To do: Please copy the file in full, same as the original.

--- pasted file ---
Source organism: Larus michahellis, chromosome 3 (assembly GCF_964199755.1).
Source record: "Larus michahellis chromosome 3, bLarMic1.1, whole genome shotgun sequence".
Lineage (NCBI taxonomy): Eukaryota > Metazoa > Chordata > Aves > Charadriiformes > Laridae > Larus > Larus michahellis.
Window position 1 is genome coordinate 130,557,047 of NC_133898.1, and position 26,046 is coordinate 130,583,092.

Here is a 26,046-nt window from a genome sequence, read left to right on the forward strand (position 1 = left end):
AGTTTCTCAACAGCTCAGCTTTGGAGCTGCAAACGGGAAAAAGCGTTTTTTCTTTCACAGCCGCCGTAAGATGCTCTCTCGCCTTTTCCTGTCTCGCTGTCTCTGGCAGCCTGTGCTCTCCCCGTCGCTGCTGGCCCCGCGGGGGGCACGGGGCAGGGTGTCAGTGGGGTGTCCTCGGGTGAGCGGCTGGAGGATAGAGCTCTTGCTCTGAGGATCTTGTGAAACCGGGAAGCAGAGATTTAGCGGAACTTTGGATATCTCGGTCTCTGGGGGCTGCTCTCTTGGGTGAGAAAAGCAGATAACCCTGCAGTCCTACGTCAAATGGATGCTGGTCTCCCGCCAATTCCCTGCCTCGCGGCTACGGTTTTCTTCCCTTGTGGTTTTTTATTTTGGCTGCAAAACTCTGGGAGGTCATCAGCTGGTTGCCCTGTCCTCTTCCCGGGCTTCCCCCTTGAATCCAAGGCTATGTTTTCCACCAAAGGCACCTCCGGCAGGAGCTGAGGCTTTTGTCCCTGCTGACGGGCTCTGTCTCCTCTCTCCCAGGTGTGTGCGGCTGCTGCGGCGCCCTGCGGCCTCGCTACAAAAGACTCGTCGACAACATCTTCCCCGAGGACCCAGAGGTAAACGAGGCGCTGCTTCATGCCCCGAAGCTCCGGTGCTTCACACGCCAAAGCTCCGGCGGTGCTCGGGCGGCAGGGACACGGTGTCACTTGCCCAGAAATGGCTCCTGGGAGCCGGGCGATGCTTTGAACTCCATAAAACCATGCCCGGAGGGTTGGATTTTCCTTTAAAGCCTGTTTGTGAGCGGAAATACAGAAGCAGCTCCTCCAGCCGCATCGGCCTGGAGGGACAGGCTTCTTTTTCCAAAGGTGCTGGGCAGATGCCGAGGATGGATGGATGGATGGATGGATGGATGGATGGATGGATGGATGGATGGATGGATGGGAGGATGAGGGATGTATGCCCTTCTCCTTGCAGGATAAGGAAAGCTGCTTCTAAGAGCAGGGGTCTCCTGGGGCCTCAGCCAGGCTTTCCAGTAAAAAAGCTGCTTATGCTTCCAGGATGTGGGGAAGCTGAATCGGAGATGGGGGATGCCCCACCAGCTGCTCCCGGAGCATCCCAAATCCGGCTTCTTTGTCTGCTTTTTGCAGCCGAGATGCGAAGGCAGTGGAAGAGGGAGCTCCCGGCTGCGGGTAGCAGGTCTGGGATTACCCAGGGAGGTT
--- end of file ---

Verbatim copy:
Source organism: Larus michahellis, chromosome 3 (assembly GCF_964199755.1).
Source record: "Larus michahellis chromosome 3, bLarMic1.1, whole genome shotgun sequence".
Lineage (NCBI taxonomy): Eukaryota > Metazoa > Chordata > Aves > Charadriiformes > Laridae > Larus > Larus michahellis.
Window position 1 is genome coordinate 130,557,047 of NC_133898.1, and position 26,046 is coordinate 130,583,092.

Here is a 26,046-nt window from a genome sequence, read left to right on the forward strand (position 1 = left end):
AGTTTCTCAACAGCTCAGCTTTGGAGCTGCAAACGGGAAAAAGCGTTTTTTCTTTCACAGCCGCCGTAAGATGCTCTCTCGCCTTTTCCTGTCTCGCTGTCTCTGGCAGCCTGTGCTCTCCCCGTCGCTGCTGGCCCCGCGGGGGGCACGGGGCAGGGTGTCAGTGGGGTGTCCTCGGGTGAGCGGCTGGAGGATAGAGCTCTTGCTCTGAGGATCTTGTGAAACCGGGAAGCAGAGATTTAGCGGAACTTTGGATATCTCGGTCTCTGGGGGCTGCTCTCTTGGGTGAGAAAAGCAGATAACCCTGCAGTCCTACGTCAAATGGATGCTGGTCTCCCGCCAATTCCCTGCCTCGCGGCTACGGTTTTCTTCCCTTGTGGTTTTTTATTTTGGCTGCAAAACTCTGGGAGGTCATCAGCTGGTTGCCCTGTCCTCTTCCCGGGCTTCCCCCTTGAATCCAAGGCTATGTTTTCCACCAAAGGCACCTCCGGCAGGAGCTGAGGCTTTTGTCCCTGCTGACGGGCTCTGTCTCCTCTCTCCCAGGTGTGTGCGGCTGCTGCGGCGCCCTGCGGCCTCGCTACAAAAGACTCGTCGACAACATCTTCCCCGAGGACCCAGAGGTAAACGAGGCGCTGCTTCATGCCCCGAAGCTCCGGTGCTTCACACGCCAAAGCTCCGGCGGTGCTCGGGCGGCAGGGACACGGTGTCACTTGCCCAGAAATGGCTCCTGGGAGCCGGGCGATGCTTTGAACTCCATAAAACCATGCCCGGAGGGTTGGATTTTCCTTTAAAGCCTGTTTGTGAGCGGAAATACAGAAGCAGCTCCTCCAGCCGCATCGGCCTGGAGGGACAGGCTTCTTTTTCCAAAGGTGCTGGGCAGATGCCGAGGATGGATGGATGGATGGATGGATGGATGGATGGATGGATGGATGGATGGATGGATGGGAGGATGAGGGATGTATGCCCTTCTCCTTGCAGGATAAGGAAAGCTGCTTCTAAGAGCAGGGGTCTCCTGGGGCCTCAGCCAGGCTTTCCAGTAAAAAAGCTGCTTATGCTTCCAGGATGTGGGGAAGCTGAATCGGAGATGGGGGATGCCCCACCAGCTGCTCCCGGAGCATCCCAAATCCGGCTTCTTTGTCTGCTTTTTGCAGCCGAGATGCGAAGGCAGTGGAAGAGGGAGCTCCCGGCTGCGGGTAGCAGGTCTGGGATTACCCAGGGAGGTT